'150,000 London Jobs to Go This Year'; City Cull: A Worker Leaves Lehman Brothers' Offices in Canary Wharf after Its Collapse in September Last Year. London's Dependence on the City Means the Recession Will Hit It Hard
Byline: JONATHAN PRYNN, HUGO DUNCAN
A SAVAGE downturn in the London economy will destroy almost 150,000 jobs in the capital this year, according to a new forecast.
The recession will hit London worse than any other region of the country because of its dependence on the City and other professions such as the law, advertising and consultancy.
The warning came on yet another day of heavy job losses and grim economic news. Investment bank Merrill Lynch and its new owner Bank of America are preparing to axe about 1,900 staff in one of the biggest single culls in the history of the City.
Meanwhile, official figures showed the trade gap widening alarmingly last month to its biggest deficit since records began in 1697.
The stark new prediction on jobs from the Centre for Economics and Business Research suggests London's GDP will shrink by 3.4 per cent this year compared with a national decline of 2.9 per cent. By the end of the year more than 147,000 jobs will have been lost, the think-tank says.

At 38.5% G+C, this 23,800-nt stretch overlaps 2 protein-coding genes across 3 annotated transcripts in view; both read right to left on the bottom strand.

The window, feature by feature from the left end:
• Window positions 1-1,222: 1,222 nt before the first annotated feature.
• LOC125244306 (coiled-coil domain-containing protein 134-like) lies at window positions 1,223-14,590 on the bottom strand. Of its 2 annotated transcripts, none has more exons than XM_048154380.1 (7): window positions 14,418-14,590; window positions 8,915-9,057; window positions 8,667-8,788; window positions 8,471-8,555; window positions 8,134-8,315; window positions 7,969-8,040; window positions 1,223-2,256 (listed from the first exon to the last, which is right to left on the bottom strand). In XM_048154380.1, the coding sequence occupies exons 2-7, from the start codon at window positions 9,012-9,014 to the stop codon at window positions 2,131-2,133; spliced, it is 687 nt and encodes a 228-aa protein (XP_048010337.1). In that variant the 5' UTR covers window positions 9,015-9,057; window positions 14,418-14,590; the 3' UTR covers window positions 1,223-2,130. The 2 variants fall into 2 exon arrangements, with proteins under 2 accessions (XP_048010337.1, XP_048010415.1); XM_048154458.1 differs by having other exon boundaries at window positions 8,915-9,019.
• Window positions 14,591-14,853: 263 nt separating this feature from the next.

Alarmingly, there will be a further 1.1 per cent slide next year with a loss of 81,000 jobs, it adds.
CEBR economist Jorg Radeke said: "Given London's exposure to financial and business services it should be no surprise that it will be the worst-hit region." Banks in the City and Docklands have laid off tens of thousands of staff since financial meltdown was triggered by the collapse of Lehman Brothers in September.
The combined Merrill Lynch and Bank of America group is looking to shed 30 per cent of its workforce in London with many staff being told to reapply for their jobs last week.
Merrill employs 4,500 in its European headquarters at St Paul's, while Bank of America has 1,700 working in the capital. …